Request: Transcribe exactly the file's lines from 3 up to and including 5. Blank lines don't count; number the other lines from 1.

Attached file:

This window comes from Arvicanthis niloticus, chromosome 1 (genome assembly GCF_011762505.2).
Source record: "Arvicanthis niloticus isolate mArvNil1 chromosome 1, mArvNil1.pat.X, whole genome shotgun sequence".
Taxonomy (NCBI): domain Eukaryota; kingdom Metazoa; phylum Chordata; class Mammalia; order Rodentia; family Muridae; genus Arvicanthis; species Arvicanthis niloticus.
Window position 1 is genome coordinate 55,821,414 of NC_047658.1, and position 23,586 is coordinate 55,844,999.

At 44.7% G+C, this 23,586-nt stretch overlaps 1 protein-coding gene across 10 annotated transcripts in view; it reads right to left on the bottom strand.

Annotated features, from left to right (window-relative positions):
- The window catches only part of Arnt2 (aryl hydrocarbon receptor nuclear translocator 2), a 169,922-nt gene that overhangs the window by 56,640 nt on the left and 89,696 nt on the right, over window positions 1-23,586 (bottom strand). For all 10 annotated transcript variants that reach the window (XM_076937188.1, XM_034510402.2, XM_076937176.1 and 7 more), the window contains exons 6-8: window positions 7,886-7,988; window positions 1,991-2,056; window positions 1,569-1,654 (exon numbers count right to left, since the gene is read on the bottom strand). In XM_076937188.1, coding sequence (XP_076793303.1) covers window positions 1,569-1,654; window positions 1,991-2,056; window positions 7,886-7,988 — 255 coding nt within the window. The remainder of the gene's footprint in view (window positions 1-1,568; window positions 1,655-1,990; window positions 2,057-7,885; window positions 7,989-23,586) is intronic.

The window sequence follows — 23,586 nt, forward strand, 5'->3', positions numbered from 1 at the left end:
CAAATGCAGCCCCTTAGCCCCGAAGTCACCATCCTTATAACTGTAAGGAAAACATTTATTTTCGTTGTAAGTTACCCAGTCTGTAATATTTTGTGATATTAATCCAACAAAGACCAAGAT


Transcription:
Taxonomy (NCBI): domain Eukaryota; kingdom Metazoa; phylum Chordata; class Mammalia; order Rodentia; family Muridae; genus Arvicanthis; species Arvicanthis niloticus.
Window position 1 is genome coordinate 55,821,414 of NC_047658.1, and position 23,586 is coordinate 55,844,999.

At 44.7% G+C, this 23,586-nt stretch overlaps 1 protein-coding gene across 10 annotated transcripts in view; it reads right to left on the bottom strand.